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Storytellers are like meth-heads

Cognitive psychology is always discovering interesting new things about the way our brains function. One recent piece of research out of Harvard (“Disclosing information about the self is intrinsically rewarding”) has some remarkable implications for the theory of the auteur, social media and experience design that require some difficult self-reflection on the difference between food and meth (or sex and cocaine, if you prefer.)

What these researchers discovered is the role of dopamine in storytelling after watching what the brain did in MRIs – your brain produces more dopamine when telling a story about yourself than when telling a story about someone else, and when you know an audience is paying attention than when you’re told no one will hear it. What’s dopamine, you ask? It is the way your gamified brain gives you immediate rewards for behaviors that improve survivability (like eating a big meal or having sex or laughing) and the mechanism by which certain drugs (like cocaine and meth) trick your brain into having that same feeling. It is the chemical responsible for reward, pleasure, goal-setting and addiction.

As the researchers point out, dopamine cycles are the beginnings of many virtuous cycles (including “by engendering social bonds and social alliances between people; by eliciting feedback from others to attain self-knowledge; by taking advantage of performance advantages that result from sharing one’s sensory experience; or by obviating the need to discover firsthand what others already know, thus expanding the amount of know-how any single person can acquire in a lifetime.”) However, science also knows that dopamine lies at the heart of most addictions, because dopamine is the ultimate reward structure of the brain.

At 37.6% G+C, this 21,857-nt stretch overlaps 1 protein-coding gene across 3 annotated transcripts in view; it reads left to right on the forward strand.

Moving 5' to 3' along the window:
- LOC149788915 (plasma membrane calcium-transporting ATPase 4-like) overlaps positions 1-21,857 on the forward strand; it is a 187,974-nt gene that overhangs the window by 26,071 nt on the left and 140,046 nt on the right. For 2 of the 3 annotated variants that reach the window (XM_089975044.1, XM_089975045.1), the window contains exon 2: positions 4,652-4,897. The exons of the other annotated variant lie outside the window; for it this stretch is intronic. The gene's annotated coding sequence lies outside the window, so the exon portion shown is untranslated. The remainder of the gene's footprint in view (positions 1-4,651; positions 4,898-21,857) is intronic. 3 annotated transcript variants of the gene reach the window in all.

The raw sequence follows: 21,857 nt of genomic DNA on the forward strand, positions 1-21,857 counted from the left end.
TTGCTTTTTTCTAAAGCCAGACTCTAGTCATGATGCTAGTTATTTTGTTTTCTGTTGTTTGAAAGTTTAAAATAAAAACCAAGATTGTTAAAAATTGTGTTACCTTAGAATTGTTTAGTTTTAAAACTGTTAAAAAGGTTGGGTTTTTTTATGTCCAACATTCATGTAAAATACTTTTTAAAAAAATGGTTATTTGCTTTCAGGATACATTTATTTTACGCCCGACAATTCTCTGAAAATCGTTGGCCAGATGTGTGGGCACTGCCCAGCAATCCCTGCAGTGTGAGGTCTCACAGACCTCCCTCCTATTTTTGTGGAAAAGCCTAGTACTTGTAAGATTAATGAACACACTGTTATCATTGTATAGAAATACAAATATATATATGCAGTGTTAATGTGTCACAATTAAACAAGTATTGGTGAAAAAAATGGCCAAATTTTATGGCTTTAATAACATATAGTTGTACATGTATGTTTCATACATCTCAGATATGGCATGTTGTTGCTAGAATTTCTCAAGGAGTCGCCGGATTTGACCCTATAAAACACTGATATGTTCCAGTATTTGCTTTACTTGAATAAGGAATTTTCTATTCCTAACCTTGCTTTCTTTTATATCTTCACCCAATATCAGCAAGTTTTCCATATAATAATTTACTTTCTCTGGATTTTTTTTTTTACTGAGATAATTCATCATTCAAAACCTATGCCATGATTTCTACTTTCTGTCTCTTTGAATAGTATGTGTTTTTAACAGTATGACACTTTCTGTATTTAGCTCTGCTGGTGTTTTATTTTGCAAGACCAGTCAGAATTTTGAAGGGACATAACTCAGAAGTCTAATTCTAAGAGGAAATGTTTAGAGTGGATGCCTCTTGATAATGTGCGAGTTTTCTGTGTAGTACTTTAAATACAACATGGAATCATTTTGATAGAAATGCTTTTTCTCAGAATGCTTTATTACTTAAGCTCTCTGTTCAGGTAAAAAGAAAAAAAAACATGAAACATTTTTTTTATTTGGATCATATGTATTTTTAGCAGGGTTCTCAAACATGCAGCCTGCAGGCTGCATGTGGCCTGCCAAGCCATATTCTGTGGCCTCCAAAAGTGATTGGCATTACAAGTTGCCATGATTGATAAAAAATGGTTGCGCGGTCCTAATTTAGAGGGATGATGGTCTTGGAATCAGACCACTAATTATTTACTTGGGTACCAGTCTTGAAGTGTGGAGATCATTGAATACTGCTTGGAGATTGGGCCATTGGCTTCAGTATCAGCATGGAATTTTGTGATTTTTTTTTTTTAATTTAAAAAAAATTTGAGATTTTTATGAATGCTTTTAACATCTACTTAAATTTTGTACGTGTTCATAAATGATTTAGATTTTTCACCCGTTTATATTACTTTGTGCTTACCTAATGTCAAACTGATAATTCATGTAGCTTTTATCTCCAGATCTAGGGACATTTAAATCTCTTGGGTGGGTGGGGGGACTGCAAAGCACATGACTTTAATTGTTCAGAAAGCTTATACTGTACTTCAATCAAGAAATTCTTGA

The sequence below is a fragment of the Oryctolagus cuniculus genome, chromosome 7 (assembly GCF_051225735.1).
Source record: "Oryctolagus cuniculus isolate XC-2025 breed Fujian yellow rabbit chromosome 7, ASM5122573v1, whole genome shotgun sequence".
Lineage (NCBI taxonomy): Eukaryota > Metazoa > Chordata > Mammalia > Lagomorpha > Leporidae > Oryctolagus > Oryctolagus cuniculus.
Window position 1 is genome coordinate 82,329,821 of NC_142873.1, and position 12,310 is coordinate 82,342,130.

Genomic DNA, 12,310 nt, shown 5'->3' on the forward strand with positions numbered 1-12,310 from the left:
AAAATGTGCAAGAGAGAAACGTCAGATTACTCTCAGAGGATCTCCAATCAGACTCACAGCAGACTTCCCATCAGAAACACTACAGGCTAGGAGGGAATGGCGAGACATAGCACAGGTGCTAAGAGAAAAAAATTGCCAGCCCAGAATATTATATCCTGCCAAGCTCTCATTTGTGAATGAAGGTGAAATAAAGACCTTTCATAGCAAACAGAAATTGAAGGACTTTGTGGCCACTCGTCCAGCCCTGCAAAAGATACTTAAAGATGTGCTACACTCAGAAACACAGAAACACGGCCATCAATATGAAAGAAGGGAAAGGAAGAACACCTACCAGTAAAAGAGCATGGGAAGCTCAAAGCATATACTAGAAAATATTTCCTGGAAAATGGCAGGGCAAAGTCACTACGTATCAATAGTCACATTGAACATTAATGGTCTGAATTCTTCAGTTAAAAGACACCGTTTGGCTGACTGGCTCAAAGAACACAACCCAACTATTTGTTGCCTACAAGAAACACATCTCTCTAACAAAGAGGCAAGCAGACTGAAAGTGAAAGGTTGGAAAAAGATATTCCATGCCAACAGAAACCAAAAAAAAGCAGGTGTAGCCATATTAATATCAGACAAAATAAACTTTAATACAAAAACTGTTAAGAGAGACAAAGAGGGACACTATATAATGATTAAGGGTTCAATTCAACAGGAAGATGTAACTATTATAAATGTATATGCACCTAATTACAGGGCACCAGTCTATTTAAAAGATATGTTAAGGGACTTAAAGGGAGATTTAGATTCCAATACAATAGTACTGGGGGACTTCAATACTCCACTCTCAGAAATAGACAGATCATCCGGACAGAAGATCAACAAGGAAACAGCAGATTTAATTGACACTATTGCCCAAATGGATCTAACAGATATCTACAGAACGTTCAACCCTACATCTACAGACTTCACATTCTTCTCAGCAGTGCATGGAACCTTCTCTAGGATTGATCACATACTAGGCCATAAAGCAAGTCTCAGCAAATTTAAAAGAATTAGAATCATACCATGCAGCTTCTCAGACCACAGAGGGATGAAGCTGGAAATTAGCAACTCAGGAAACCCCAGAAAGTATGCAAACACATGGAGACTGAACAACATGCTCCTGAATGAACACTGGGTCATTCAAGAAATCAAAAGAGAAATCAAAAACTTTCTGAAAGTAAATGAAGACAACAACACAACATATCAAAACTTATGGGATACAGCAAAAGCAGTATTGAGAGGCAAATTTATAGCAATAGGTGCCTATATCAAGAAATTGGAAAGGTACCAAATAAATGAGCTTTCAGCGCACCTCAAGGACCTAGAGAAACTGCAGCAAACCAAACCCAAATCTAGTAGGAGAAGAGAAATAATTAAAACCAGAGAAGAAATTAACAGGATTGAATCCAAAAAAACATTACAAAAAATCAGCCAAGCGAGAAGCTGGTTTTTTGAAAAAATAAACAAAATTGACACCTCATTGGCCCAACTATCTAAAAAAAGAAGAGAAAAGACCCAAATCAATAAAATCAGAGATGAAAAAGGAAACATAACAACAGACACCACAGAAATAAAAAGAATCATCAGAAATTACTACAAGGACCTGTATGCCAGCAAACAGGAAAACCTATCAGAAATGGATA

If you think of yourself as a “professional storyteller,” you might actually be a dopamine addict. The Harvard study suggests you’ll continue to pick the opportunity to tell your story to an audience over other options that might produce more money or other secondary rewards. Do you know how special you feel when you know people are paying attention to your story? Yeah, stop bogarting all the dopamine, you paparazzi-baiting award-seekers, and try instead to make your audience feel that way. But that’s a double-edged sword as well, and any quick review of social media dynamics (with the share and like and reblog as triggers for dopamine) shows that dopamine addiction can lead to all kinds of horrible exhibitionism as much as it can elevate human connection.

If you think of yourself as an experience or interactive designer, it is your responsibility to aim your participants’ dopamine rewards towards those virtuous cycles the brain wants to encourage in human society. Otherwise, you’re no better than a meth-dealer.



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